Six Questions Energy Utilities Need to Ask to Future-Proof Systems
Not all big data is created equal, especially when it comes to implementing smarter grid technologies in the energy industry. Many analytics discussions revolve around how big data can be used to make energy transmission more efficient, but few people mention how quickly some data can become too stale (old) to be useful in operating the distribution grid. As the distribution grid adds more embedded, or intelligent, sensors and distribution management systems become more common in the industry, one of the big issues will be identifying what data has to be returned by what time to be useful for grid operations. This latency issue on data will become more critical as controls are deployed that allow real changes in how the grid operates.
Here are six questions you should ask yourself in the planning process to help you avoid latency pitfalls and future-proof your operations for the era of big data (with examples):
1. If your interest is strictly conservation of voltage, how much time do you need to return data from the field? Likely your needs are not that time sensitive, therefore you can conclude that almost any communications system with almost any latency and bandwidth will support the needs.
2. If your need remote system frequency control using distributed storage, latency can be a big issue. Ask yourself what tasks need to be done autonomously and what can be accomplished centrally? Using storage for frequency control will always be autonomous, since the time from measurement to decision is so short.
3. If your need is complex remote switching orders, latency and deterministic routes both play into the equation. Ask yourself, how do we ensure that the orders arrive in the right sequence and are executed in the right sequence with the right timing, while providing the operator with the right confirmation data? All it takes is one mistake to drop the load on a circuit.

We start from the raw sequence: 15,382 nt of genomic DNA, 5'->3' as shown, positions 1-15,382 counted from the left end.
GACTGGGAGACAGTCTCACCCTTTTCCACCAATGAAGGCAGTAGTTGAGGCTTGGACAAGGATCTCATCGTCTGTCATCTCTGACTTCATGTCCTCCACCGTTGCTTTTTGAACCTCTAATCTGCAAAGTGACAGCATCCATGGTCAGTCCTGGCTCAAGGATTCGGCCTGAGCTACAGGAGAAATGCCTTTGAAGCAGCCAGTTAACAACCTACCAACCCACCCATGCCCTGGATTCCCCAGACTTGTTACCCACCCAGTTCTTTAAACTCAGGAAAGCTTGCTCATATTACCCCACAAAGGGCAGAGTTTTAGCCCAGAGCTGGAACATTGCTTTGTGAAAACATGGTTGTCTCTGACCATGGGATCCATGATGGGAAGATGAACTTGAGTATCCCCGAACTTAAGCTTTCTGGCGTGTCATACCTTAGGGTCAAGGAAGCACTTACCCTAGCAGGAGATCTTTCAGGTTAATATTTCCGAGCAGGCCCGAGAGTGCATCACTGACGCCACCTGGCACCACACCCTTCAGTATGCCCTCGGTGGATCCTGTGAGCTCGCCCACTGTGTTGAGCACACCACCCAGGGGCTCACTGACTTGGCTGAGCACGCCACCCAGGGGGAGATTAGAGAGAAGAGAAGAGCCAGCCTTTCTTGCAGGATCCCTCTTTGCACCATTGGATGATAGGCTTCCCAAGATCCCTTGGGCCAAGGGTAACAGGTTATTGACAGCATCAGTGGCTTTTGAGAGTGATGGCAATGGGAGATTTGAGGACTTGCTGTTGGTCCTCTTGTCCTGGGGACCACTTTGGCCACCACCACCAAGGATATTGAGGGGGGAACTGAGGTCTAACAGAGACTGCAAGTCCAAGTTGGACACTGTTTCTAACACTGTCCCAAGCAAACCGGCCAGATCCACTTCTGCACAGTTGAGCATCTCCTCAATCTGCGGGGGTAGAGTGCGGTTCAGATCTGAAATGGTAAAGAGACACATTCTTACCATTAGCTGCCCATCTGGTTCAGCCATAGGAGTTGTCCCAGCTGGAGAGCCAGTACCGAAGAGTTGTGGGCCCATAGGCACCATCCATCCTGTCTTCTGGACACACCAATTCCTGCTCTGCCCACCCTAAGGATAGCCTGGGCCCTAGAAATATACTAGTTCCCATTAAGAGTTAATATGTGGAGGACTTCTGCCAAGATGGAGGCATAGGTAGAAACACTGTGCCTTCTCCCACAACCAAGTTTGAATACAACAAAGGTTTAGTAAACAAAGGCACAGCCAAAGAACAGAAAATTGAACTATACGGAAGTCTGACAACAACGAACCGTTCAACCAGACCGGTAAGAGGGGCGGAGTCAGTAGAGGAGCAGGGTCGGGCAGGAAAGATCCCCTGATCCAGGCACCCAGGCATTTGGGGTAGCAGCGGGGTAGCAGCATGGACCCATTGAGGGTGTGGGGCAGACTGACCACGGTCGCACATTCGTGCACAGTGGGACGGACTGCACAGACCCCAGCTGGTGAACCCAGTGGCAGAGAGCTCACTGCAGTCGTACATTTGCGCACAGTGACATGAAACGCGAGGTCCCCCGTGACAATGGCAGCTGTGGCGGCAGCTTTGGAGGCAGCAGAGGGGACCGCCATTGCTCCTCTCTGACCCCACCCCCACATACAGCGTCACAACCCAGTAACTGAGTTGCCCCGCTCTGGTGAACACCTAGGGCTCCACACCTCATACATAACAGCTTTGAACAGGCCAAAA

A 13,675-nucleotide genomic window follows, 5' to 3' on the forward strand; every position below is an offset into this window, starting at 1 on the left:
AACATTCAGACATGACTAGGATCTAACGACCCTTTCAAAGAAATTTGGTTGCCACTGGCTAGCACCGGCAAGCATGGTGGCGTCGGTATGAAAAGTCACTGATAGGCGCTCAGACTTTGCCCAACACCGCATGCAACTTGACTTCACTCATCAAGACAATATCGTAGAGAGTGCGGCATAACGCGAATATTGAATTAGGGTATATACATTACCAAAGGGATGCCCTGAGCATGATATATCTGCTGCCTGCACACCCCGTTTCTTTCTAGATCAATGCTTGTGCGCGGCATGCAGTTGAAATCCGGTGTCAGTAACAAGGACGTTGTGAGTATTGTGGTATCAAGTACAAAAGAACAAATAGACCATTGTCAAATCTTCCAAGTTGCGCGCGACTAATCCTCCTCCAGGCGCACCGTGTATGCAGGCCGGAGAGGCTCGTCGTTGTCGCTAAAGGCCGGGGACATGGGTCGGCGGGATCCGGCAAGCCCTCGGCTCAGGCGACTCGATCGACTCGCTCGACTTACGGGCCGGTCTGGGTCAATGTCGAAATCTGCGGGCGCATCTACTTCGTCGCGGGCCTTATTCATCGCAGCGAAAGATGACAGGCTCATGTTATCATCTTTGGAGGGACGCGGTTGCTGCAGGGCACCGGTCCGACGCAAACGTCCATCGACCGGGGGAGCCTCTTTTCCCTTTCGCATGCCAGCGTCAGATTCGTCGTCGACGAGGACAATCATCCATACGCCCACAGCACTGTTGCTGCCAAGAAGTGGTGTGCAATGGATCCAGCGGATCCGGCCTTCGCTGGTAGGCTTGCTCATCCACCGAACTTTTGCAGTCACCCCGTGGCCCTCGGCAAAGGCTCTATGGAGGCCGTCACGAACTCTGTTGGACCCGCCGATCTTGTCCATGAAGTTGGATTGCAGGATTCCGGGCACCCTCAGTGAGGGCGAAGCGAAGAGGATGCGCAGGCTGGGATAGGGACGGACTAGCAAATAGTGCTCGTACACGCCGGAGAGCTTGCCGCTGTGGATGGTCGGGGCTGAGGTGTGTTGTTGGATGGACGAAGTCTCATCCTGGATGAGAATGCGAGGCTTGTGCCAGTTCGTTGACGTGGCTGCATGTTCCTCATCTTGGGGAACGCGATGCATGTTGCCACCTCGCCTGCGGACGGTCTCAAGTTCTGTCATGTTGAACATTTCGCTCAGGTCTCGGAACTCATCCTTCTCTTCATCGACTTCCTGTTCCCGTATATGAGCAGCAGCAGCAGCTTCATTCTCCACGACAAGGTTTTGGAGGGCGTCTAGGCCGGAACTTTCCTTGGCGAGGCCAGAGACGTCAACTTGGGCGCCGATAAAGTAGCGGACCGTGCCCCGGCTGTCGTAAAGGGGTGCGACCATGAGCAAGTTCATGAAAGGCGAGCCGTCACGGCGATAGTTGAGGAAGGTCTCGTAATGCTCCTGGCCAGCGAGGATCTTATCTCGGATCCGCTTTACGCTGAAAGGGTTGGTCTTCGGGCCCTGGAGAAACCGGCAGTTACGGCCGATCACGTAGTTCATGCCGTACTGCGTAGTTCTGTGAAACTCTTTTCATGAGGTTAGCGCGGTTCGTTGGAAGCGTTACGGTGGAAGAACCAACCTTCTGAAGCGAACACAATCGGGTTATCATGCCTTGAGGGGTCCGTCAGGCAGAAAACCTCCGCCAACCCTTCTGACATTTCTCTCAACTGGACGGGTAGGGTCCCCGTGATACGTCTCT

4. Where is the latency occurring in your communications?
5. Where is the latency occurring in your analysis? Will this increase in the future when there is more data to deal with? This will help you determine where to place your resources in the future.
6. What applications need to access your data and the analytics? Does there need to be a hierarchy of priorities for access? As we anticipate an operations landscape with multiple applications looking for data, determine the specific devices and data you will be giving priority to. Be wary of systems that have too high of a latency rate for applications to be successful.
Some lessons are already being learned about prioritization. For day to day operations, only a small number of revenue meters are useful. They tend to be in locations that have poor power quality, voltage issues, or have large loads that are variable. Some are residential – in fact typically there is 1 meter in 1,000 to 1 meter in 10,000 that are useful for day to day operations. Relays that can provide complete fault records are also becoming very important, since typically the relay can pinpoint the fault location in the first zone and in many cases into the second zone. This pinpointing can save large amounts of patrol time. These relays can also help pinpoint the equipment to do maintenance on when the relay sees a fault but does not trip. Bushings and other components that may be failing be located from these fault records, allowing planned replacement before total failure occurs.
Getting this kind of data into and out of the analytics systems rapidly is the key to being able to capture the value from this data and the analytics developed for each application.
Resources for your planning
In the forthcoming EPRI report on the benefits of AMI, more than 90 different uses of Advanced Metering Infrastructure (AMI) data have been identified. Of those around 20 are operational in nature and have latency issues to address. In a broader discussion of grid modernization, even more applications have been identified that have latency and prioritization issues. Early decisions on what data is needed, how it should be prioritized, and what the latency is, will have big impacts on the overall systems design and offer the ability to avoid massive re-work or re-investment.
Don’t forget that there are in some cases regulatory requirements for archiving data that is operational in nature in your planning.